Facebook Is Testing A Shopping Section for In-App Retail
As Facebook angles to become the one and only place you spend your digital life, its effort to transform your News Feed into a storefront is once again ramping up.
The tech giant said today that it will be testing a few new ways to shop in its app.
Facebook says that in coming weeks it will test a Shopping section that will act as a “single place for people to more easily discover, share, and purchase products.” You may also soon see ads that will allow you to browse products in a “fast-loading, full-screen experience” before going to the retailer’s website to buy. Facebook says that similar ads that require you to go straight to a retailer’s site are slow to load; so, much like Instant Articles for news, Facebook is hoping to keep you interested in ads for longer by having them load faster within the app.
These are just the latest steps Facebook has taken into the retail realm. The company has already tested “buy” buttons in its app that allow users to directly buy products without leaving. It’s also rolled out “Shop” sections on small businesses’ pages, er, Pages.
“On Facebook we’ve seen that people are coming to our platform not only to connect with friends and family but also with products and brands,” the company said in a blog post. Nearly half of people come to Facebook to actively look for products, the company said.
For Facebook, these efforts are part of its larger goal to become your world—and make advertisers pay to be there. You can read news, chat with friends, or browse shoes without ever leaving Facebook’s enclave. As users spend more and more of their time on mobile, Facebook is capitalizing on the fact that users spend most of their time in a few apps, including, for many, Facebook. Just as the company has convinced many news organizations to share stories directly on Facebook, retailers are being encouraged to market and sell right on the platform.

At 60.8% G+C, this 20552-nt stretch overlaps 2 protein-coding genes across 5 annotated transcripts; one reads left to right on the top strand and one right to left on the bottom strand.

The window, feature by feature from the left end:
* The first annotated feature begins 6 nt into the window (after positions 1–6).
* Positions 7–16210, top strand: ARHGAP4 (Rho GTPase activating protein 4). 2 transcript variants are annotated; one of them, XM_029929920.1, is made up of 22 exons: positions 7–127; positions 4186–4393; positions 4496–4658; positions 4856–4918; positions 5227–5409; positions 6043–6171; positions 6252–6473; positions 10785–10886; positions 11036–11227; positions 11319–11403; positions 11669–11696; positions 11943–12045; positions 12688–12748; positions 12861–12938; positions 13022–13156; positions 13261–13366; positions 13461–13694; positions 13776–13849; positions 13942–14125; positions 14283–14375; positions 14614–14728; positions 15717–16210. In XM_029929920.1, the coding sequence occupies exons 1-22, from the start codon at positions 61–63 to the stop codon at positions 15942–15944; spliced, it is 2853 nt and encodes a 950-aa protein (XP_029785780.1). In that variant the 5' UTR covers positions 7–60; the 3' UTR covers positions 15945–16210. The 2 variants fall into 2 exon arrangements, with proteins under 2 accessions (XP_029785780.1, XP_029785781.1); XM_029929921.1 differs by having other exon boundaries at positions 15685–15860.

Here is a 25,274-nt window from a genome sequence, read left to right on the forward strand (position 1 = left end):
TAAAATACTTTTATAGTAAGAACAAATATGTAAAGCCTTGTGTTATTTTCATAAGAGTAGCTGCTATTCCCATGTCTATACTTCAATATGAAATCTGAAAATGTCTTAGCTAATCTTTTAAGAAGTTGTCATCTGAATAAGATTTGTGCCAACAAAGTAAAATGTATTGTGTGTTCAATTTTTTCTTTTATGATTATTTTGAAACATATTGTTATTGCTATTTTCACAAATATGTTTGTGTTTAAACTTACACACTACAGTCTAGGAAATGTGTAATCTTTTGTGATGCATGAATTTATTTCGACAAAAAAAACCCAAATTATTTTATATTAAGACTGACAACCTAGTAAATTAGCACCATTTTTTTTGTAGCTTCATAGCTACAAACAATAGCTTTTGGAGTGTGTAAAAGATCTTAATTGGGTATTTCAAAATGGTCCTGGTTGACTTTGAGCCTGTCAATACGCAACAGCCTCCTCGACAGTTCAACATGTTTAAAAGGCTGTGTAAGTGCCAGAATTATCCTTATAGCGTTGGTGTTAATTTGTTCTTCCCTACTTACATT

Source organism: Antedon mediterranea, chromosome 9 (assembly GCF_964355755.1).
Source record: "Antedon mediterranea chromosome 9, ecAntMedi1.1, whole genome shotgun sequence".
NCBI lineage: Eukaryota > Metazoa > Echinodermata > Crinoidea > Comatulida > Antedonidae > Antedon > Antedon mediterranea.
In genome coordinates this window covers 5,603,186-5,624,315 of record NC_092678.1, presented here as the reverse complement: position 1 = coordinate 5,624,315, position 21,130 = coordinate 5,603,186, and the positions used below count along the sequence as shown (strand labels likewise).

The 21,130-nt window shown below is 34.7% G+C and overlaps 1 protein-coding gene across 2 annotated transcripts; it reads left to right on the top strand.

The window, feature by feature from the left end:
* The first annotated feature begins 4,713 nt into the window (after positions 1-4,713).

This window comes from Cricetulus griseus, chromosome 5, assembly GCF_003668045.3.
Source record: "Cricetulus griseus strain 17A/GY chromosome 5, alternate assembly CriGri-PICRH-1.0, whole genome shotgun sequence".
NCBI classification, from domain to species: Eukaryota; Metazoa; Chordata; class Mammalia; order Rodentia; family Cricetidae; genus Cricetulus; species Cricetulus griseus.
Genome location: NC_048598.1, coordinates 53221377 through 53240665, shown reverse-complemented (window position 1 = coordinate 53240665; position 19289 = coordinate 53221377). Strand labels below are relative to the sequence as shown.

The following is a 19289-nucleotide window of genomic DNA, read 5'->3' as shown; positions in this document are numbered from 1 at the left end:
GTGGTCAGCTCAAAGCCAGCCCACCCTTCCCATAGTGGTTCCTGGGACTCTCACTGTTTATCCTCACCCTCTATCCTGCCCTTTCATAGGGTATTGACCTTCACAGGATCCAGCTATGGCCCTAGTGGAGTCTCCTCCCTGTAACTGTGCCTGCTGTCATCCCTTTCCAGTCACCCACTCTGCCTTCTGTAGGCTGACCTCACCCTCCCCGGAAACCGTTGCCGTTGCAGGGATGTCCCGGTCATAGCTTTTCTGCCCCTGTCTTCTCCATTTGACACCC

If Facebook has its way, you may never have to (or want to) leave, which is great for Facebook’s bottom line. After all, retailers will pay to reach you wherever you are.
Facebook is making it easier for you to shop directly in Facebook. That way, you have one less reason to leave Facebook.
The company has partnered with e-commerce service Shopify to enable merchants who uses Shopify’s services to sell their products directly in a new Shop section on Facebook Pages, a feature Facebook is pushing as a better mobile alternative for businesses than the web.
“Our goal is to make it easy to sell products where the customers are,” says Shopify’s director of product, Satish Kanwar, “and increasingly that’s on mobile.”
At an event last week at its Silicon Valley headquarters, Facebook highlighted its success at helping 45 million businesses launch digital storefronts with Pages on Facebook’s app and site. With its 175,000 merchants, Shopify is helping Facebook make it a little easier for some of those businesses to make those Pages true online stores. If a user clicks on a product, stores can either push shoppers from Facebook to their websites, or let them check out directly on Facebook.
Payment processing and transaction tracking will be handled by Shopify, and Facebook will not be taking a cut for items sold on the site. While the companies have been testing this feature for a few thousand users, it will roll it out in the coming weeks for all of Shopify’s merchants on Facebook.
Buy, Buy, Buy
The Shopify announcement today is just one of the ways Facebook is making itself into a kind of digital mall. Shopify and Facebook have been testing “buy buttons” since last summer, and Facebook says it’s also testing other ways for shoppers to buy products on Pages from merchants directly and has plans to work with other e-commerce partners in the future.1
Of course, Shopify is not the only e-commerce site trying to make it easier for people to buy on their phones. Nor is Facebook the only social network hoping to make it easier for people to buy without bothering with the web. Digital transactions startup Stripe said earlier this week that anyone will now be able to sell stuff directly in Twitter using its new API. Pinterest, meanwhile has launched buy buttons to let users make purchases on the site.
Why such a push for shopping? Social media giants are ultimately jockeying to keep you in their worlds as long as they can—and to do that they’re partnering with services that resemble more parts of real life. For Facebook, shopping is just another thing you do in the real world, like chatting with friends or reading the news. Just like you do those other things in Facebook now, the company hopes you’ll start shopping there, too.
1UPDATE 4:45 PM ET 09/16/15: This story has been updated to accurately reflect that Facebook is not yet testing shopping functionality with other e-commerce platforms.